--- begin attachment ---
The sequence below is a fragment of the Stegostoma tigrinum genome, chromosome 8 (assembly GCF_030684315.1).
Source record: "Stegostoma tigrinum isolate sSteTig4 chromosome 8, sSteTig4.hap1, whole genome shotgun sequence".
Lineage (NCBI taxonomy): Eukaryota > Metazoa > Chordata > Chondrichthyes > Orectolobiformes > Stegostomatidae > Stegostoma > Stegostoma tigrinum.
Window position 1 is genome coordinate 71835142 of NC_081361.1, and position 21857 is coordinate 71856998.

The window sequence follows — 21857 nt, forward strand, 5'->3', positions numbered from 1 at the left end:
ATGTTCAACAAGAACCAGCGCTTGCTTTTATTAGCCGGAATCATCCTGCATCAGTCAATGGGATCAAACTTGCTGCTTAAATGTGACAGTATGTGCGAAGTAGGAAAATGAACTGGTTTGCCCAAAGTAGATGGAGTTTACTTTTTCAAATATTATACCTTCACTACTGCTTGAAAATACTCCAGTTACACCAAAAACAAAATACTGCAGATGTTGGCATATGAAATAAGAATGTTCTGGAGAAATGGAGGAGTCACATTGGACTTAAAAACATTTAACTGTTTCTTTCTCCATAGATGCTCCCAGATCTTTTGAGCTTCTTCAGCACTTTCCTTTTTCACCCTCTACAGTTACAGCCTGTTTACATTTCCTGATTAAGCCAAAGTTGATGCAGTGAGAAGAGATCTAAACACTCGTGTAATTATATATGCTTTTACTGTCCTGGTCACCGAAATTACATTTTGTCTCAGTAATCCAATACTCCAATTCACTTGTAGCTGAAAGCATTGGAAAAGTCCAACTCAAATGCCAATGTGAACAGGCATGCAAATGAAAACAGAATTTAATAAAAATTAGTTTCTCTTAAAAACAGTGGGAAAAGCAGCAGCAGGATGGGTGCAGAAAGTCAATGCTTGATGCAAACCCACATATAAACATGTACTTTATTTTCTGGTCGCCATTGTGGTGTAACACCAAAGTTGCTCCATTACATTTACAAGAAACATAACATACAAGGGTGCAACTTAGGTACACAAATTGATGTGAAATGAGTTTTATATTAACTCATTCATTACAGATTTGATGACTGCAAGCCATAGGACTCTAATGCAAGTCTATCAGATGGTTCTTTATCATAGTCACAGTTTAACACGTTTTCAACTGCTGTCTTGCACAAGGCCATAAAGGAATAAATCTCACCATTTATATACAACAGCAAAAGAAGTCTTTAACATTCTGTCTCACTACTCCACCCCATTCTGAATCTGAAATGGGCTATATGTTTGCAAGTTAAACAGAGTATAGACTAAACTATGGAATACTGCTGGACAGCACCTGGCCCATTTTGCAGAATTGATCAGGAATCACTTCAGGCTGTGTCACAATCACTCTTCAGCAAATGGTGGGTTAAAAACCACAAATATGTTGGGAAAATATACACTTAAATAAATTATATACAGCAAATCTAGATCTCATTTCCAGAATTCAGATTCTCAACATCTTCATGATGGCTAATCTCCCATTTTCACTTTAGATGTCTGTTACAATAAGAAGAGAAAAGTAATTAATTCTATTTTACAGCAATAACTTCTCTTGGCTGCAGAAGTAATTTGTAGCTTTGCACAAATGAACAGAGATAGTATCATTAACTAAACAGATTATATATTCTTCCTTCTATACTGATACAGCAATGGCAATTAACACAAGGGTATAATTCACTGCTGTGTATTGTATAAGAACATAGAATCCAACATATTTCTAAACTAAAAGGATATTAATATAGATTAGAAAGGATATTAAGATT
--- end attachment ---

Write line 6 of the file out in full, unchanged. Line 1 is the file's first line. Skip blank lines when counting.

ATGTTCAACAAGAACCAGCGCTTGCTTTTATTAGCCGGAATCATCCTGCATCAGTCAATGGGATCAAACTTGCTGCTTAAATGTGACAGTATGTGCGAAGTAGGAAAATGAACTGGTTTGCCCAAAGTAGATGGAGTTTACTTTTTCAAATATTATACCTTCACTACTGCTTGAAAATACTCCAGTTACACCAAAAACAAAATACTGCAGATGTTGGCATATGAAATAAGAATGTTCTGGAGAAATGGAGGAGTCACATTGGACTTAAAAACATTTAACTGTTTCTTTCTCCATAGATGCTCCCAGATCTTTTGAGCTTCTTCAGCACTTTCCTTTTTCACCCTCTACAGTTACAGCCTGTTTACATTTCCTGATTAAGCCAAAGTTGATGCAGTGAGAAGAGATCTAAACACTCGTGTAATTATATATGCTTTTACTGTCCTGGTCACCGAAATTACATTTTGTCTCAGTAATCCAATACTCCAATTCACTTGTAGCTGAAAGCATTGGAAAAGTCCAACTCAAATGCCAATGTGAACAGGCATGCAAATGAAAACAGAATTTAATAAAAATTAGTTTCTCTTAAAAACAGTGGGAAAAGCAGCAGCAGGATGGGTGCAGAAAGTCAATGCTTGATGCAAACCCACATATAAACATGTACTTTATTTTCTGGTCGCCATTGTGGTGTAACACCAAAGTTGCTCCATTACATTTACAAGAAACATAACATACAAGGGTGCAACTTAGGTACACAAATTGATGTGAAATGAGTTTTATATTAACTCATTCATTACAGATTTGATGACTGCAAGCCATAGGACTCTAATGCAAGTCTATCAGATGGTTCTTTATCATAGTCACAGTTTAACACGTTTTCAACTGCTGTCTTGCACAAGGCCATAAAGGAATAAATCTCACCATTTATATACAACAGCAAAAGAAGTCTTTAACATTCTGTCTCACTACTCCACCCCATTCTGAATCTGAAATGGGCTATATGTTTGCAAGTTAAACAGAGTATAGACTAAACTATGGAATACTGCTGGACAGCACCTGGCCCATTTTGCAGAATTGATCAGGAATCACTTCAGGCTGTGTCACAATCACTCTTCAGCAAATGGTGGGTTAAAAACCACAAATATGTTGGGAAAATATACACTTAAATAAATTATATACAGCAAATCTAGATCTCATTTCCAGAATTCAGATTCTCAACATCTTCATGATGGCTAATCTCCCATTTTCACTTTAGATGTCTGTTACAATAAGAAGAGAAAAGTAATTAATTCTATTTTACAGCAATAACTTCTCTTGGCTGCAGAAGTAATTTGTAGCTTTGCACAAATGAACAGAGATAGTATCATTAACTAAACAGATTATATATTCTTCCTTCTATACTGATACAGCAATGGCAATTAACACAAGGGTATAATTCACTGCTGTGTATTGTATAAGAACATAGAATCCAACATATTTCTAAACTAAAAGGATATTAATATAGATTAGAAAGGATATTAAGATT